There it rests in the garage, a place where items periodically needed, or the soon to be to be discarded reside, Grandpa’s steamer trunk. It has been stored in garages from Antwerp, Belgium, Brooklyn, New York to Los Angeles, California. It has traveled by horse cart, steamer ship, by train, by automobile, by moving truck, and finally in a 1976 yellow pick-up truck, to its current location. It is an ideal traveler, that willingly goes where it is taken, never argues, does exactly as expected; takes anything it’s given, to keep safe and secure no matter how long they are placed there. It takes responsibilities seriously

It is twenty six inches wide, thirty-six inches tall, forty-two inches long. No longer in the original factory finish: originally beautiful, bright and handsome, then after so many years of use a faded green, the fake leather bands have become a discolored brown, but still with eight substantial thickset artistically designed triangular metal corner plates, five latches, two to keep the top securely in its place when closed, and three for fastening the lid to the base, one with a keyed lock, broken. Beneath the keyed hasp is a plate, a four-sided figure affixed with the point up.

On this shield, is engraved: "Do not put labels over this notice, Tou-R-ist, V2053, This trunk is registered in case of loss, Trade mark registered National Veneer Product Company, Patent applied for, owner’s name obtained by sending trunk number to National Veneer Product Company. Mishawka, Indiana." It was manufacture somewhere between 1903 –1925. Registration records have gone missing.

There are double rows of one inch press-stud rivets along the top, sides, and bottom. Three hefty brass hinges at the back. The exterior is sound, the shape unchanged except for a few dents and scrapes.

The interior smells of age. There is a removable four inch deep fitted shelf resting on thin supports that border the uppermost section. The floral printed fabric lining the inside, disintegrating, detaching itself away from the walls of once elegant splendor which being should be spiffed up a bit but will it probably have to wait for its next custodian.

Several spray cans of blue paint altered the original exterior appearance but not the useful intent that the inner recesses offered: a dark hidden home for the accumulation of five generations of keepsakes, each one a story.

When it first arrived at this site it was placed in the house against a wall in the living area, but as time passed needs changed; and it was moved to the current location, parked under a painted white, now grubby looking wooden shelf. It’s been there more than twenty-five years. Beneath are two sets of casters for easier movement; pulled out, opened every now and then to swallow up some new treasure. Then wiped clean, the area swept of debris that always includes mouse detritus, spiders and dirt blown in by the winds.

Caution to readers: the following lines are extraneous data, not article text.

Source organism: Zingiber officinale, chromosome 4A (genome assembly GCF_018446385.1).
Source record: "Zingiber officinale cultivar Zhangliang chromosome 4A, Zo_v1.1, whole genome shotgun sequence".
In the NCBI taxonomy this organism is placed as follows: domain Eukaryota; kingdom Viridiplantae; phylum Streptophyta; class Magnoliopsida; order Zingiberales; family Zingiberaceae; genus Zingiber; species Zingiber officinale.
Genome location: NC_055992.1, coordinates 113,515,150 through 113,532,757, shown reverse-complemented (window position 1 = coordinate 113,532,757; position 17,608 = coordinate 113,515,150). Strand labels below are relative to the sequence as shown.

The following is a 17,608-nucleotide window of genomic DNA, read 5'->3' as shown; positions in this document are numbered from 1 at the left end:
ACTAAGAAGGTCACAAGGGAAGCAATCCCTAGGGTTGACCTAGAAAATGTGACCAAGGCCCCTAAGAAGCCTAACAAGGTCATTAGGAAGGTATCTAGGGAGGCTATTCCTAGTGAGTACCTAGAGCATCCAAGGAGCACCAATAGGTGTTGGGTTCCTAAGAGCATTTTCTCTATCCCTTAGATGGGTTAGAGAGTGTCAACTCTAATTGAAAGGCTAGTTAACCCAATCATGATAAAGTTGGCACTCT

It arrived at this, its latest home after a death; Grandpa’s death. Death was a criterion for a steamer trunks passage in families, an inherited ownership.

Such it was with the many steamer trunks that made the journey from Europe after the First World War, to arrive in America packed with as much of a family’s possessions as possible. This specific trunk was owned by a ship’s cook who went ashore and disappeared into New York City after six voyages back and forth across the Atlantic. And like so many immigrants he had saved his wages after each voyage until there was enough to pay the passage for his family plus enough to begin a new life in America. They and the trunk arrived six months after he did, October 11, 1924, aboard the S.S Belafland a ship of the Red Star Line, all very legal, he was not. They left forever Europe and the tyranny of the Boche. And like so many émigrés who poured into America knowing that the war in Europe was not over, that it would begin again only to be more ugly and devastating.

This particular trunk was imported from America. Its first voyage and the only time traveling empty; bought in a small shop in Antwerp that specialized in traveling cases of all sizes. Purchased by this family, who like so many others who took flight from the countries under siege had escaped to Belgium, a neutral county, its status ignored by the enemy and occupied; still suffering from the affects of war: starvation, unemployment, anti-Semitism, homelessness, and hopelessness with the foreboding of what the future would be should they remain. Their future was in the safety of America.

Thus the trunk’s second journey was by a horse drawn cart to a small rented home. Packed like all the others with meager possessions: trousers, jackets, shirts, sweaters, underwear, socks, shoes, boots, shaving kit, pipes, beneath these essential traveling possessions were a multitude of family valuables.

After each voyage to America, unpacked, the goods it held stored.

It then resided in Brooklyn, New York and after many years shipped by rail to Los Angles, California. First residing in the Grandpa’s garage and then to his daughter’s garage until…then ―

Grandpa’s trunk arrived at this garage empty, not empty anymore, stuffed full.

There are photo albums dating back to 1915. The trinkets are a collection of cannot be thrown-away, can’t be parted with, bits and pieces from the bygone, that represents a lifetime of saved memories; the trunk’s greatest accomplishment. It is a holder of reminders from the good past.

Out to the garage to pull open Grandpa’s steamer trunk.




Adrienne Nater c 2010 All rights reserved